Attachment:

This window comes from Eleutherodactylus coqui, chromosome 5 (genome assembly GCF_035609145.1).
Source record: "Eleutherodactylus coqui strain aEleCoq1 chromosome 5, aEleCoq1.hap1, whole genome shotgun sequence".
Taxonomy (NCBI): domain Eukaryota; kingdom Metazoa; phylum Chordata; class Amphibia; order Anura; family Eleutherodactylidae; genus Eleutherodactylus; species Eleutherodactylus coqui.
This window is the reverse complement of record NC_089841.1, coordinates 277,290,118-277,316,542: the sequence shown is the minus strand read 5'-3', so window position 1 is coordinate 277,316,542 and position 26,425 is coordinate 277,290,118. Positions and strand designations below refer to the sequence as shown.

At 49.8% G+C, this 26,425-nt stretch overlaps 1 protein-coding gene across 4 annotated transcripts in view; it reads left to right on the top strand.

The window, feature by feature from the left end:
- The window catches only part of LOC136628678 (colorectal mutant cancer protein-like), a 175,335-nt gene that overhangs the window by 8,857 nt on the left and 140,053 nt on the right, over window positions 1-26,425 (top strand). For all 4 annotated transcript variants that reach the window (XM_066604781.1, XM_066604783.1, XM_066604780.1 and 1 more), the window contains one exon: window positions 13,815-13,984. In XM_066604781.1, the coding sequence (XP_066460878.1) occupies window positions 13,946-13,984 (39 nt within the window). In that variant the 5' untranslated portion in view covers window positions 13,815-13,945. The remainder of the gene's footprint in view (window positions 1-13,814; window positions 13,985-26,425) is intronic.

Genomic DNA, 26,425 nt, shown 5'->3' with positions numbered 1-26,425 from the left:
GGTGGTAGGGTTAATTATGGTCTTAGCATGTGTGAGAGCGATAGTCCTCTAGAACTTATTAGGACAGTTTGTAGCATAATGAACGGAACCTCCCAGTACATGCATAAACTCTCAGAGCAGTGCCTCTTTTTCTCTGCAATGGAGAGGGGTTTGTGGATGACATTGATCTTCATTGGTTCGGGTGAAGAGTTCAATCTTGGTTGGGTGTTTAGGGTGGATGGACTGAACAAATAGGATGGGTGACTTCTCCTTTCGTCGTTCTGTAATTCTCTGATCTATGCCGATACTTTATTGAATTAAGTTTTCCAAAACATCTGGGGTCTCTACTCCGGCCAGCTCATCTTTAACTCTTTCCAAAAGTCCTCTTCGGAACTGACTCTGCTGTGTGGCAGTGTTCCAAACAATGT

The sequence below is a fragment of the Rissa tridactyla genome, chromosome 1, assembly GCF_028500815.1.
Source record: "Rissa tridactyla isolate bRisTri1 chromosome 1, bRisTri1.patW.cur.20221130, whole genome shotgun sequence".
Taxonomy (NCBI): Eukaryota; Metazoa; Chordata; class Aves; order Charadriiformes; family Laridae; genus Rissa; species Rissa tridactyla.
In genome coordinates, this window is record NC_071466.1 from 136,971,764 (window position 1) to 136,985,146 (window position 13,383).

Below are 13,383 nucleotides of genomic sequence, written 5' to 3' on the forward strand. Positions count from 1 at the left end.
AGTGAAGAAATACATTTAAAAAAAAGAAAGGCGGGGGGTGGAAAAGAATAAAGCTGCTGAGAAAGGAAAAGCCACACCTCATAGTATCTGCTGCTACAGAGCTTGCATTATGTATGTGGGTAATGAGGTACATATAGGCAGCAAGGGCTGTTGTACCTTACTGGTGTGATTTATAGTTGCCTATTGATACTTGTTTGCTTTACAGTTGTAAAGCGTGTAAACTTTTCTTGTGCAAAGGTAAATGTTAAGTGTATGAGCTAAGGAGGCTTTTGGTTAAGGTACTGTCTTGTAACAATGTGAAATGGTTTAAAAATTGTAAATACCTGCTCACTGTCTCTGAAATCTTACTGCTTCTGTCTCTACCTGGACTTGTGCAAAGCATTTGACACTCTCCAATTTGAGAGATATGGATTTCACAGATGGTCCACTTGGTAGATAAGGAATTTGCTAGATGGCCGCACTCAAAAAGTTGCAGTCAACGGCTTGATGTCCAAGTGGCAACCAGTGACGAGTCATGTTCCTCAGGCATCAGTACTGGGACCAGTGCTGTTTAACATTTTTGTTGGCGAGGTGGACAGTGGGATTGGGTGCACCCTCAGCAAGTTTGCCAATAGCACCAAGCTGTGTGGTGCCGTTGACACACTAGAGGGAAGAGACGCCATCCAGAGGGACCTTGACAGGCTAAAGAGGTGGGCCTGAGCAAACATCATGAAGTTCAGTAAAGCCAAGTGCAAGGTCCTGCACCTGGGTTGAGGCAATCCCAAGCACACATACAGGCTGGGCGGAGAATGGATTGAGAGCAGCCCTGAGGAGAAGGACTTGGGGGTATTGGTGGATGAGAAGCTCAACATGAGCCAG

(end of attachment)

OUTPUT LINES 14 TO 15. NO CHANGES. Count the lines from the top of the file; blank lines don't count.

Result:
Below are 13,383 nucleotides of genomic sequence, written 5' to 3' on the forward strand. Positions count from 1 at the left end.
AGTGAAGAAATACATTTAAAAAAAAGAAAGGCGGGGGGTGGAAAAGAATAAAGCTGCTGAGAAAGGAAAAGCCACACCTCATAGTATCTGCTGCTACAGAGCTTGCATTATGTATGTGGGTAATGAGGTACATATAGGCAGCAAGGGCTGTTGTACCTTACTGGTGTGATTTATAGTTGCCTATTGATACTTGTTTGCTTTACAGTTGTAAAGCGTGTAAACTTTTCTTGTGCAAAGGTAAATGTTAAGTGTATGAGCTAAGGAGGCTTTTGGTTAAGGTACTGTCTTGTAACAATGTGAAATGGTTTAAAAATTGTAAATACCTGCTCACTGTCTCTGAAATCTTACTGCTTCTGTCTCTACCTGGACTTGTGCAAAGCATTTGACACTCTCCAATTTGAGAGATATGGATTTCACAGATGGTCCACTTGGTAGATAAGGAATTTGCTAGATGGCCGCACTCAAAAAGTTGCAGTCAACGGCTTGATGTCCAAGTGGCAACCAGTGACGAGTCATGTTCCTCAGGCATCAGTACTGGGACCAGTGCTGTTTAACATTTTTGTTGGCGAGGTGGACAGTGGGATTGGGTGCACCCTCAGCAAGTTTGCCAATAGCACCAAGCTGTGTGGTGCCGTTGACACACTAGAGGGAAGAGACGCCATCCAGAGGGACCTTGACAGGCTAAAGAGGTGGGCCTGAGCAAACATCATGAAGTTCAGTAAAGCCAAGTGCAAGGTCCTGCACCTGGGTTGAGGCAATCCCAAGCACACATACAGGCTGGGCGGAGAATGGATTGAGAGCAGCCCTGAGGAGAAGGACTTGGGGGTATTGGTGGATGAGAAGCTCAACATGAGCCAG